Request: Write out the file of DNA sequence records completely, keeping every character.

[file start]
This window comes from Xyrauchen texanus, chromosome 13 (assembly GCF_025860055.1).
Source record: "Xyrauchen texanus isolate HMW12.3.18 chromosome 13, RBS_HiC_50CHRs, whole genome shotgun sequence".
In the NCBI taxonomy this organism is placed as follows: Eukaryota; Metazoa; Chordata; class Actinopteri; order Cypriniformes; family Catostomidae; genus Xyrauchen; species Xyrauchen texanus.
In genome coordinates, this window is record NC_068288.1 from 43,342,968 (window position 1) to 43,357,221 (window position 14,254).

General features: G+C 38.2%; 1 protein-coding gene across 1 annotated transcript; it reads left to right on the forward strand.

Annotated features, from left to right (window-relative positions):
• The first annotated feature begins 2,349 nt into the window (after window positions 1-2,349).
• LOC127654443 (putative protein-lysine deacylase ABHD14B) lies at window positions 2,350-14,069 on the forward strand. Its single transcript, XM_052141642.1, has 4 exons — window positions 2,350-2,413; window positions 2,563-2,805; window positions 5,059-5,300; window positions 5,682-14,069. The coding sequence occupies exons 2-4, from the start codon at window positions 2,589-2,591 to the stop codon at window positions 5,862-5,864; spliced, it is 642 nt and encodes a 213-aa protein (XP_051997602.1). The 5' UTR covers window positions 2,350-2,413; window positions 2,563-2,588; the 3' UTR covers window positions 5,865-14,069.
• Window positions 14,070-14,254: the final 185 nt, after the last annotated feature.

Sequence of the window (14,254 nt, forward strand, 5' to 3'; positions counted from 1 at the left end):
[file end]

This window comes from Xyrauchen texanus, chromosome 13 (assembly GCF_025860055.1).
Source record: "Xyrauchen texanus isolate HMW12.3.18 chromosome 13, RBS_HiC_50CHRs, whole genome shotgun sequence".
In the NCBI taxonomy this organism is placed as follows: Eukaryota; Metazoa; Chordata; class Actinopteri; order Cypriniformes; family Catostomidae; genus Xyrauchen; species Xyrauchen texanus.
In genome coordinates, this window is record NC_068288.1 from 43,342,968 (window position 1) to 43,357,221 (window position 14,254).

General features: G+C 38.2%; 1 protein-coding gene across 1 annotated transcript; it reads left to right on the forward strand.

Annotated features, from left to right (window-relative positions):
• The first annotated feature begins 2,349 nt into the window (after window positions 1-2,349).
• LOC127654443 (putative protein-lysine deacylase ABHD14B) lies at window positions 2,350-14,069 on the forward strand. Its single transcript, XM_052141642.1, has 4 exons — window positions 2,350-2,413; window positions 2,563-2,805; window positions 5,059-5,300; window positions 5,682-14,069. The coding sequence occupies exons 2-4, from the start codon at window positions 2,589-2,591 to the stop codon at window positions 5,862-5,864; spliced, it is 642 nt and encodes a 213-aa protein (XP_051997602.1). The 5' UTR covers window positions 2,350-2,413; window positions 2,563-2,588; the 3' UTR covers window positions 5,865-14,069.
• Window positions 14,070-14,254: the final 185 nt, after the last annotated feature.

Sequence of the window (14,254 nt, forward strand, 5' to 3'; positions counted from 1 at the left end):